Ken, You'll not find rocks like that on this coast. The volcanic rocks on this side of the country will be granite, gneiss, or similar. Basalt, obsidian, and tuff are formed by different types of magma eruption/cooling than we had here. We have good stuff, but not flat black or dark grey like basalt.... a pity, really.ryuken168 said:I remember this tank. wow the onyx gravel and the rocks go nicely.
This was one of the tank style I like a lot and still remember.
I have an idea for a tank and those rock would be fit in nicely. Let me see if I can find something like thoses rocks near me.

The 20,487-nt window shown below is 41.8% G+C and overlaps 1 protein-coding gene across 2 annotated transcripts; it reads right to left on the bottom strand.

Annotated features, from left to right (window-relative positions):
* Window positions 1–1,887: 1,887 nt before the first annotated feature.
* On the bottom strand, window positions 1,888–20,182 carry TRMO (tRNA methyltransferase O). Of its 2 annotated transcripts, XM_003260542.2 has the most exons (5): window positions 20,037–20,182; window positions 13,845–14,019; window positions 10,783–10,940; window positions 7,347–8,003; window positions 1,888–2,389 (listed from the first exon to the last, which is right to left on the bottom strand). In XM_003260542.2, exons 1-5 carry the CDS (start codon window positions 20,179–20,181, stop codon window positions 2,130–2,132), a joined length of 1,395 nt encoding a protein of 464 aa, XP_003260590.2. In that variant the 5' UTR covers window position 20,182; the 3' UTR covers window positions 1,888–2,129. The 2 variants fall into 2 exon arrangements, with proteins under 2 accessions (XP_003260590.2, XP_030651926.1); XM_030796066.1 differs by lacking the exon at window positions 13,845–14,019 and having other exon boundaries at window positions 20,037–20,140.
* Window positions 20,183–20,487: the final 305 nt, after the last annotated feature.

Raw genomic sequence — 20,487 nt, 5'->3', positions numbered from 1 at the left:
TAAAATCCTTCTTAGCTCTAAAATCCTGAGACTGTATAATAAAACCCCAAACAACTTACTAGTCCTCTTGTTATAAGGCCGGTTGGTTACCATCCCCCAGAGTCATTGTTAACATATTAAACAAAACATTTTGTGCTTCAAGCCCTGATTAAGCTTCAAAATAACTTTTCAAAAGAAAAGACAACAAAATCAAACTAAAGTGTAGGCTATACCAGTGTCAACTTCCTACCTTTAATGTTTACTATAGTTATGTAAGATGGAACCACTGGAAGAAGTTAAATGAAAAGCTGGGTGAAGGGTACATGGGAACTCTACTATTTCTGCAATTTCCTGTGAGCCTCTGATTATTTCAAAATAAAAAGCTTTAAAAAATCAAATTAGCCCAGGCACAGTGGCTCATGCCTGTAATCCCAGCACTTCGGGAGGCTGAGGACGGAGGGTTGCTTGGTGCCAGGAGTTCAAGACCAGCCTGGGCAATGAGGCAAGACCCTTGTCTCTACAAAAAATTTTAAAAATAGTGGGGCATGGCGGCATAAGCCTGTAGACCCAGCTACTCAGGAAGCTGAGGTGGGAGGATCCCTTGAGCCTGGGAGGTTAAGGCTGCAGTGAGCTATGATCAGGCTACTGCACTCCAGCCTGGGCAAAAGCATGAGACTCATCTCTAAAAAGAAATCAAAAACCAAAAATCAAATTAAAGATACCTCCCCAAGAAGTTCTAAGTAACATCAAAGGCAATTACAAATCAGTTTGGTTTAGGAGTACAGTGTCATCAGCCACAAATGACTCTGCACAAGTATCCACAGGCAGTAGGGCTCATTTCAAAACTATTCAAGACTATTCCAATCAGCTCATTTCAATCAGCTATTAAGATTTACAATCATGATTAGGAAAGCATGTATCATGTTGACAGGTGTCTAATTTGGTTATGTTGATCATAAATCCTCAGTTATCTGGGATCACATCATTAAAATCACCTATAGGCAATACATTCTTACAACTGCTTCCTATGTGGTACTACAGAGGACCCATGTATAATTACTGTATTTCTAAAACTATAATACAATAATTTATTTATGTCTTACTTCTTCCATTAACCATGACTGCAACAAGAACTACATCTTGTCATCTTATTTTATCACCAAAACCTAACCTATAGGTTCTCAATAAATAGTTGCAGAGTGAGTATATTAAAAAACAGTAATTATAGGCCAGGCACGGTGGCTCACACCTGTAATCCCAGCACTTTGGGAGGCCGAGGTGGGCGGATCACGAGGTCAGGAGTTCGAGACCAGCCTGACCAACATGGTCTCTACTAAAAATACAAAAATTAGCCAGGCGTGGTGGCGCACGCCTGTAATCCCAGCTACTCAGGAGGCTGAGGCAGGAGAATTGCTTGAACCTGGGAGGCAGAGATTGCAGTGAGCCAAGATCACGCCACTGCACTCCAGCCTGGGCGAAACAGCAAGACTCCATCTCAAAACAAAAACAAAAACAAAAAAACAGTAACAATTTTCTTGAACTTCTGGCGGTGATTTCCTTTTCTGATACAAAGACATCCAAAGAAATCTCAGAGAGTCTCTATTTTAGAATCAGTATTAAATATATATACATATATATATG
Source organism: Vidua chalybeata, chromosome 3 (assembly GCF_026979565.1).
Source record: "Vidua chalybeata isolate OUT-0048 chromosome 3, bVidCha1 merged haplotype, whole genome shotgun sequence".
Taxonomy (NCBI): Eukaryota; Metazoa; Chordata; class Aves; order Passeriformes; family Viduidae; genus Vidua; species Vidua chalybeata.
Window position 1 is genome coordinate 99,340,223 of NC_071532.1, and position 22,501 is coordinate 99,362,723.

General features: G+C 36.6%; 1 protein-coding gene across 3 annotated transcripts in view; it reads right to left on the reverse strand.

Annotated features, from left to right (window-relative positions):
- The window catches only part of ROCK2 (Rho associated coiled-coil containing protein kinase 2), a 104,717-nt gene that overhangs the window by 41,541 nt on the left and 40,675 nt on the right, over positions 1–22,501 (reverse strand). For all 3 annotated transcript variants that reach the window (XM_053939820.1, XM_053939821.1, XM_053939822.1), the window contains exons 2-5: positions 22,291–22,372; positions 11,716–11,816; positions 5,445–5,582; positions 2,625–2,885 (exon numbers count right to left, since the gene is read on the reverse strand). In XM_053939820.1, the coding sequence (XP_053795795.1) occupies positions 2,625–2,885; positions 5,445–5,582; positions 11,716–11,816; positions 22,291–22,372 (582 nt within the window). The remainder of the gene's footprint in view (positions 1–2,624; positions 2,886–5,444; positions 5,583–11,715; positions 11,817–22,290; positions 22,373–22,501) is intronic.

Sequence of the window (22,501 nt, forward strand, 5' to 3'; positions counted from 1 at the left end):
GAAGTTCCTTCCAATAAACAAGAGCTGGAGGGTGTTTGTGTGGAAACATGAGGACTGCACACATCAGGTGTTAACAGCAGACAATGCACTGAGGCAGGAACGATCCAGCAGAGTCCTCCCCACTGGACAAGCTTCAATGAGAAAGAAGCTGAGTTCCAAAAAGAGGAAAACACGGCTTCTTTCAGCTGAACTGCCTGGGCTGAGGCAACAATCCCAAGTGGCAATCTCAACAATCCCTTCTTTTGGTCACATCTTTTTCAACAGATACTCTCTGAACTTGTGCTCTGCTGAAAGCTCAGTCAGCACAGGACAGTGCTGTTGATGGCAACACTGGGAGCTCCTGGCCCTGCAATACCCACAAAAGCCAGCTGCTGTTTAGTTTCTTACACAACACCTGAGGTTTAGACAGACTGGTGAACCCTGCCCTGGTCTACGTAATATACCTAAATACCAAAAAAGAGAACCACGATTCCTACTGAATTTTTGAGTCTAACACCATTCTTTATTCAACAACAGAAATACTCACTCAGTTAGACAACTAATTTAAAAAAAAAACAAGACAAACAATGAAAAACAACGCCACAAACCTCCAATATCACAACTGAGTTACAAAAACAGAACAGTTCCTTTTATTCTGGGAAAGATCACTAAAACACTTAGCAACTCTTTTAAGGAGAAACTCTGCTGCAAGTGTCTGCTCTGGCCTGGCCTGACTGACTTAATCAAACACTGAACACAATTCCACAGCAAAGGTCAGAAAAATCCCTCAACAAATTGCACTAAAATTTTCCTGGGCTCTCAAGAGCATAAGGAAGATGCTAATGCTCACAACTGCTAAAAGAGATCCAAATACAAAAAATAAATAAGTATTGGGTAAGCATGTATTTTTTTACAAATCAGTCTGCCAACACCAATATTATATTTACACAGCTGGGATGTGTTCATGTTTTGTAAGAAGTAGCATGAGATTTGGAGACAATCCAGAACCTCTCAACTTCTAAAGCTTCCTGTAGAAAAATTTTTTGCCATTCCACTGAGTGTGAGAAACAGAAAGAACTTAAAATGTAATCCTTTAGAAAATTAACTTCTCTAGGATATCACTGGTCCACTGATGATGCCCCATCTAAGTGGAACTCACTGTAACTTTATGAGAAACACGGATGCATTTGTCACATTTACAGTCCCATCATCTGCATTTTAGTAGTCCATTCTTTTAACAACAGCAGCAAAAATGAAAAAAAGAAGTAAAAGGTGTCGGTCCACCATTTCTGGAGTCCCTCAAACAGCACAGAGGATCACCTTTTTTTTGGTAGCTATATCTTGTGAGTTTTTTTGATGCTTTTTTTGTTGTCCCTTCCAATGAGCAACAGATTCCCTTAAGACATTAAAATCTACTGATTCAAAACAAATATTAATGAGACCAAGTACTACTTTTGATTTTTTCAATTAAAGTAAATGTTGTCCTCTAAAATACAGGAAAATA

thanks for the picture Erik.
You may be able to find some nice black rocks (usually a schist-- these are metamorphosed sedimentary rocks), but they will be high in mica (both main varieties) and therefore have a striated, metallic appearance. Nice, but not the same. I find tons of the stuff in a local creek. I still haven't used it much in aquariums.
The vast majority of volcanic rock to be found around here is going to be granite. In my area, there is a special deposit of gneiss known as blue rock which I use and like very much. You might find some of that in a drainage ditch near you.
There is granite to be found which is high in hornblende (black crystals) and biotite (the darker mica) crystals and is much darker than run-of-the-mill granite. It is commonly used as counter top material. I don't know where this particular variety is quarried.
Anywho-- hope this helps...